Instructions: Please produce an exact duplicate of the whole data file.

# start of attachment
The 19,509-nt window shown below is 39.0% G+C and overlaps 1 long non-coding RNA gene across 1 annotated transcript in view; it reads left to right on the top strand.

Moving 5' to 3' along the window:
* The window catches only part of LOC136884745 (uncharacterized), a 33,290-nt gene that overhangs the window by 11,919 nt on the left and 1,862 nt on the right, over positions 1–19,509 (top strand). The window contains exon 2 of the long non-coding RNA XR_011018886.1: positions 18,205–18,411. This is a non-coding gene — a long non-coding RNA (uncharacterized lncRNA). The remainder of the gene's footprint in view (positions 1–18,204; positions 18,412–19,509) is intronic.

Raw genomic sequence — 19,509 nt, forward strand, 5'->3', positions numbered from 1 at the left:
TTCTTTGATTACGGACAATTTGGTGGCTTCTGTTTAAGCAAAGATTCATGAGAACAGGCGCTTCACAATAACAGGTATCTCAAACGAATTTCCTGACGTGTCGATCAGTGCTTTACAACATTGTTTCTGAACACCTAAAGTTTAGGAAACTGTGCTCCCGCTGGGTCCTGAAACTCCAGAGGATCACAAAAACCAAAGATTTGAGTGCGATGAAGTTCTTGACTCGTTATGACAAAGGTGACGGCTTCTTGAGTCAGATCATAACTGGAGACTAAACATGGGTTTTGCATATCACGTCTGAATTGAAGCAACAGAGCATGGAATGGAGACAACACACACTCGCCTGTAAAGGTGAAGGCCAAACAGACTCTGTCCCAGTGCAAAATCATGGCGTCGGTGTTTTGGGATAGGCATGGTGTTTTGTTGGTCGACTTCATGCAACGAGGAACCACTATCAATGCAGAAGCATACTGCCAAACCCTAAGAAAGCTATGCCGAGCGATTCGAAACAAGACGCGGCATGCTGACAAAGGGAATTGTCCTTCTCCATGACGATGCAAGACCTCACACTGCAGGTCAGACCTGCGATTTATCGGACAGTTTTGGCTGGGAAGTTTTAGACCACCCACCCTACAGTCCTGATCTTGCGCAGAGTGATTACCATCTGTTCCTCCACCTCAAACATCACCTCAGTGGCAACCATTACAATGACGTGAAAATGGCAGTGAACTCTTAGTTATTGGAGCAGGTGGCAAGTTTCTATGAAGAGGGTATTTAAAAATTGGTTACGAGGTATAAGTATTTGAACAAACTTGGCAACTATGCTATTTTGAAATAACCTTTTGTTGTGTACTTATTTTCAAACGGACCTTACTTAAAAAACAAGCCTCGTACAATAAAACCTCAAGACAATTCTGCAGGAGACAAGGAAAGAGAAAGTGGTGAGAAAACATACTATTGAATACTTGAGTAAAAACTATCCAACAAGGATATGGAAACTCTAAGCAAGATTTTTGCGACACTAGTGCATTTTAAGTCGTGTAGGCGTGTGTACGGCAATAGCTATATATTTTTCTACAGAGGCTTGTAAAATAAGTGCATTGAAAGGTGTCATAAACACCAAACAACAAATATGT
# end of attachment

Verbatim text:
The 19,509-nt window shown below is 39.0% G+C and overlaps 1 long non-coding RNA gene across 1 annotated transcript in view; it reads left to right on the top strand.

Moving 5' to 3' along the window:
* The window catches only part of LOC136884745 (uncharacterized), a 33,290-nt gene that overhangs the window by 11,919 nt on the left and 1,862 nt on the right, over positions 1–19,509 (top strand). The window contains exon 2 of the long non-coding RNA XR_011018886.1: positions 18,205–18,411. This is a non-coding gene — a long non-coding RNA (uncharacterized lncRNA). The remainder of the gene's footprint in view (positions 1–18,204; positions 18,412–19,509) is intronic.

Raw genomic sequence — 19,509 nt, forward strand, 5'->3', positions numbered from 1 at the left:
TTCTTTGATTACGGACAATTTGGTGGCTTCTGTTTAAGCAAAGATTCATGAGAACAGGCGCTTCACAATAACAGGTATCTCAAACGAATTTCCTGACGTGTCGATCAGTGCTTTACAACATTGTTTCTGAACACCTAAAGTTTAGGAAACTGTGCTCCCGCTGGGTCCTGAAACTCCAGAGGATCACAAAAACCAAAGATTTGAGTGCGATGAAGTTCTTGACTCGTTATGACAAAGGTGACGGCTTCTTGAGTCAGATCATAACTGGAGACTAAACATGGGTTTTGCATATCACGTCTGAATTGAAGCAACAGAGCATGGAATGGAGACAACACACACTCGCCTGTAAAGGTGAAGGCCAAACAGACTCTGTCCCAGTGCAAAATCATGGCGTCGGTGTTTTGGGATAGGCATGGTGTTTTGTTGGTCGACTTCATGCAACGAGGAACCACTATCAATGCAGAAGCATACTGCCAAACCCTAAGAAAGCTATGCCGAGCGATTCGAAACAAGACGCGGCATGCTGACAAAGGGAATTGTCCTTCTCCATGACGATGCAAGACCTCACACTGCAGGTCAGACCTGCGATTTATCGGACAGTTTTGGCTGGGAAGTTTTAGACCACCCACCCTACAGTCCTGATCTTGCGCAGAGTGATTACCATCTGTTCCTCCACCTCAAACATCACCTCAGTGGCAACCATTACAATGACGTGAAAATGGCAGTGAACTCTTAGTTATTGGAGCAGGTGGCAAGTTTCTATGAAGAGGGTATTTAAAAATTGGTTACGAGGTATAAGTATTTGAACAAACTTGGCAACTATGCTATTTTGAAATAACCTTTTGTTGTGTACTTATTTTCAAACGGACCTTACTTAAAAAACAAGCCTCGTACAATAAAACCTCAAGACAATTCTGCAGGAGACAAGGAAAGAGAAAGTGGTGAGAAAACATACTATTGAATACTTGAGTAAAAACTATCCAACAAGGATATGGAAACTCTAAGCAAGATTTTTGCGACACTAGTGCATTTTAAGTCGTGTAGGCGTGTGTACGGCAATAGCTATATATTTTTCTACAGAGGCTTGTAAAATAAGTGCATTGAAAGGTGTCATAAACACCAAACAACAAATATGT